What must it be like to be 90?
My Mom recently turned 90. We threw her a party at her assisted living facility. It was like a family reunion, and then some. A few old friends happened by. Our next door neighbor from the house I grew up in, and in which Mom lived some 80 years, showed up. He, too, is 90. He came in with a huge smile on his face, and walked right up to Mom to say hello. He told me he makes Christmas lawn ornaments for friends and family. You know, big nutcrackers, elves, even Santa and his sleigh. At 90.
|Mom with some of her nieces.|
I wonder what I’ll be like should I be lucky enough to make it to 90. I wonder what it is like for Mom. I wonder what goes through her head. Does she still worry about money? Does she worry about her health? Losing weight? Or is there some point where you just say, “Screw it all, I’m 90 and I’m going to enjoy it”. My old neighbor, Tom, certainly seems to be that way. But I’m not so certain about Mom.
Like me, Mom has always been an introvert. I know what it is like not to want to be around people, to just hole up in your room and watch TV or read. I love going to the movies because theatres are dark and you feel that no one really knows you are there. So now, at 90, does Mom still feel that way? I think she does because she does not go anywhere. When my siblings and I researched assisted living facilities for Mom, high on our list was to find a place that had a lot of activities. We were certain Mom was going to want to stay busy (or at least, we hoped). And the place we found has about a dozen activities each day. They take trips to Bernheim Forest for picnics, to the grocery store, the mall, they have jewelry classes, play bingo, bridge, poker, Uno, they have movie night in the on-site theatre, weekly chorus practice and performances, and of course there are mealtimes, where everyone gathers to talk about families, their health woes, or where to buy the best wigs. They all seem to enjoy living there. Except Mom.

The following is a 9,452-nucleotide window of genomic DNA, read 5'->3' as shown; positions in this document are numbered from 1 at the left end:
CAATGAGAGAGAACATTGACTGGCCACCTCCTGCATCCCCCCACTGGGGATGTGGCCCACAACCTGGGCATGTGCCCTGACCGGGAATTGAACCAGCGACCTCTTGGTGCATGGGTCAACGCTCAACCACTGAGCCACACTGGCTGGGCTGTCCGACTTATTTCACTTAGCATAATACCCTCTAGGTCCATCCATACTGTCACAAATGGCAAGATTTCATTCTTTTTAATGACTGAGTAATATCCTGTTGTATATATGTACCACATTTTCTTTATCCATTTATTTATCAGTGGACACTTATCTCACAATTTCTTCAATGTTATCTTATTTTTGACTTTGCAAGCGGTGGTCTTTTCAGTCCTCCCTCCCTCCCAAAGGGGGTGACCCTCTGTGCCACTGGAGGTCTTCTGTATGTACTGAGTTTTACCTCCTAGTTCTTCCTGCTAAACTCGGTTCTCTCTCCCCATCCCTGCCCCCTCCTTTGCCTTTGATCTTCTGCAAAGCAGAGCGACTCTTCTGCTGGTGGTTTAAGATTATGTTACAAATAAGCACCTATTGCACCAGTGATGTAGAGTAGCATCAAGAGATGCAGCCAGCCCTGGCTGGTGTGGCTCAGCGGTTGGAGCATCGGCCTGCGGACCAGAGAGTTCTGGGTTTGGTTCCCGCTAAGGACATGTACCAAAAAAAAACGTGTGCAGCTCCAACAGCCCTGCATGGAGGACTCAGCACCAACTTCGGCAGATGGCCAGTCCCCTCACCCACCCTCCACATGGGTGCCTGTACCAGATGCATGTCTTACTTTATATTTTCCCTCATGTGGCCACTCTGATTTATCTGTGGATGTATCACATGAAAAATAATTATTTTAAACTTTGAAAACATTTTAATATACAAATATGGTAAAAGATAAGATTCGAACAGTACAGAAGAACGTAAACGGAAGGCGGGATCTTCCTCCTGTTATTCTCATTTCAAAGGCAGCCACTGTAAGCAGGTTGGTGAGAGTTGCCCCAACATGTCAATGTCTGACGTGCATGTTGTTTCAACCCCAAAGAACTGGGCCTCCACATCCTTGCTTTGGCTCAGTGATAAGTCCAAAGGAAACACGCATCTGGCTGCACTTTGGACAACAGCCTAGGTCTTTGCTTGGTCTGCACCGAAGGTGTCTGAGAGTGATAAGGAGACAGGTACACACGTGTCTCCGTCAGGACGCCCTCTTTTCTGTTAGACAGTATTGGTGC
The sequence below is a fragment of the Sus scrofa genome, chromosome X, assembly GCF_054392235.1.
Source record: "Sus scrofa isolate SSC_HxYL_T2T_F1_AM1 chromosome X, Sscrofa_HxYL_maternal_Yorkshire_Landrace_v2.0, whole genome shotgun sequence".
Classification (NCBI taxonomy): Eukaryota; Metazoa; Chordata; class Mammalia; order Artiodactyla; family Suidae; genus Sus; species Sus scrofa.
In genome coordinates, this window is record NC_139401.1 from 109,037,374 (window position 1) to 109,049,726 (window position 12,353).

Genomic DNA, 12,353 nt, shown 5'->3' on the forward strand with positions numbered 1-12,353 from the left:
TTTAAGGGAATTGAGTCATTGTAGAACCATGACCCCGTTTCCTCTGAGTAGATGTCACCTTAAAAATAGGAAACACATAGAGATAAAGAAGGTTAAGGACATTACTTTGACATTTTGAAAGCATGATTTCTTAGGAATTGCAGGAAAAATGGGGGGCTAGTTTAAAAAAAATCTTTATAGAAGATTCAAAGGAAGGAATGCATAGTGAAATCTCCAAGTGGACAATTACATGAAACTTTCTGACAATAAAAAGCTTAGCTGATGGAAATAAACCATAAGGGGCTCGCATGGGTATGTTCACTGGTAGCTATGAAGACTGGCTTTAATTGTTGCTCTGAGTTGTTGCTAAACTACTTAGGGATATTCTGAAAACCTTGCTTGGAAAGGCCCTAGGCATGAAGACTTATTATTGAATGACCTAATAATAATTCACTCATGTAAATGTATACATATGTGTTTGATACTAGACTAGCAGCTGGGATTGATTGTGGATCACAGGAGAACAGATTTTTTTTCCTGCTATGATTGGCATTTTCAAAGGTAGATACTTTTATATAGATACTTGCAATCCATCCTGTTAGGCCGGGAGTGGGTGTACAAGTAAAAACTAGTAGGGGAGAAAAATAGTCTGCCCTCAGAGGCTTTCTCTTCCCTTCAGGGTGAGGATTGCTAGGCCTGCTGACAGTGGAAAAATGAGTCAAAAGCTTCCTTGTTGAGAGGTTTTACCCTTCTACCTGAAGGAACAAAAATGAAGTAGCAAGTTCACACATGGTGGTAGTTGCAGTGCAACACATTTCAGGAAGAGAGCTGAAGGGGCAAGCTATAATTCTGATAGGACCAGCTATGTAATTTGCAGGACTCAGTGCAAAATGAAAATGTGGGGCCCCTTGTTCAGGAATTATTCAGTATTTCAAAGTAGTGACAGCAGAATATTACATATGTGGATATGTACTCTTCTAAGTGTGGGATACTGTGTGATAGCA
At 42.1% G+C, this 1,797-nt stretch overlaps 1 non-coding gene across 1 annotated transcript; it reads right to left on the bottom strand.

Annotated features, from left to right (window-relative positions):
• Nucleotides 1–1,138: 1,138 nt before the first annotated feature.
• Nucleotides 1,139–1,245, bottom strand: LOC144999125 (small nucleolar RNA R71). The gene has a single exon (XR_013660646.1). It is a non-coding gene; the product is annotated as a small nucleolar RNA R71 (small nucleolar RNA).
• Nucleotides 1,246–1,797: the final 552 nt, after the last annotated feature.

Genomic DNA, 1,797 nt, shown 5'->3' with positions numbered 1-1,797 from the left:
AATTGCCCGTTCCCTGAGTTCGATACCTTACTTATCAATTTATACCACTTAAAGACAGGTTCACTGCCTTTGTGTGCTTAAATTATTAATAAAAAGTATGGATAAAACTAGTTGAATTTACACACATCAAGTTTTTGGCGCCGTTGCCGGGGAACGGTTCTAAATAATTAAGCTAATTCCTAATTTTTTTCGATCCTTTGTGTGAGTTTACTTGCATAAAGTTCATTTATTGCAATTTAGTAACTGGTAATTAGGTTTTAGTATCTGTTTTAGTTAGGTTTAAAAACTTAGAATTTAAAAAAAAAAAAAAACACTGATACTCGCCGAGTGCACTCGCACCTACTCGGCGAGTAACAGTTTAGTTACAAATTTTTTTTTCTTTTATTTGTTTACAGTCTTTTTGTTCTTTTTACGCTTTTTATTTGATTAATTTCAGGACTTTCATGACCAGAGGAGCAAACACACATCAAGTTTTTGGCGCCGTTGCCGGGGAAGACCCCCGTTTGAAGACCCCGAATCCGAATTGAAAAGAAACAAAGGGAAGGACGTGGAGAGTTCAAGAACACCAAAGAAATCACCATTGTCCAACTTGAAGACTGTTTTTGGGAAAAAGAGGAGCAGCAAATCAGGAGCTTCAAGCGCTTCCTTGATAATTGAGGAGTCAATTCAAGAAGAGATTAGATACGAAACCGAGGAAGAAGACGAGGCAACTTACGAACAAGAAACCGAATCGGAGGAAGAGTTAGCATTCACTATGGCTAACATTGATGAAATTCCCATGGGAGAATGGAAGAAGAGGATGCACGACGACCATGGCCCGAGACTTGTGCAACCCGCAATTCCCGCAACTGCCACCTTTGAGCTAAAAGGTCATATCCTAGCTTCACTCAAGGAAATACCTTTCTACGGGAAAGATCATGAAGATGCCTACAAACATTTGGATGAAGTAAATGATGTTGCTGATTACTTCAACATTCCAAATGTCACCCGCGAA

In the year Mom has been at Atria Assisted Living, she has left the building once – and that was because the administrative staff said she had to go for a TB test or she would have to move out. She has left her room twice, including that little TB outing. She takes all her meals in her room. There are people on staff who say they have never even met Mom. I think they placed bets on whether or not she would leave her room and go to the party room for her birthday. I spoke to one young woman who was very surprised when she did.
What is it that makes one 90 year old want to get out as much as they can, while others lock themselves in their rooms, working puzzles and watching games shows? I cannot figure it out.
My Uncle George never stopped. I’ve written before about how Uncle George always did things the hard way, on purpose. By stepping off his back porch at the highest step-down point rather than the lowest, he kept his mind sharp and challenged his body. I want to be like Uncle George.
I watch so many older celebrities keep working into their 80’s and 90’s. Angela Lansbury
is 90 this year; she’s touring Australia in a production of “Driving Miss Daisy”. Betty White, at 93, just came off another 7-year run of a sitcom. And Dick Van Dyke, also 90 this year, is still dancing, singing with his new band, and making records, videos and guest appearances.
The one person who I most wish to see doing all this won’t leave her room. And it is frustrating. It’s difficult not to say something to Mom about it.
“Do you know how lucky you are to be 90 and in such good condition? You’re just pissing it all away!”
But, of course, I don’t say that to her. I gently prod, try to suggest things she might be interested in doing. I offered to drive her to Florida to see her great grandchildren. “No.” I offered to go get her and accompany her to Mexico to stay with me for a few months each winter. “No.”
She won’t budge – literally or figuratively.
So I’ve given up. We all have. If we try to push her on being more active, she just digs in her heels. We’re the ones feeling frustrated. We’re the ones stressed out about it. We’re the ones getting into long discussions about what to do about Mom. Mom seems perfectly content to sit in her Lazy Boy chair, continue working those word-seek puzzles, read her books, and keep the TV on for company.
I have made a promise to myself. Barring any major health problems, if I make it to 90 I’m going to be hiking the Alps, or rafting down the Colorado River, or at least still enjoying the beaches of Florida or Mexico. Will I make it? What will that be like? I’ll let you know.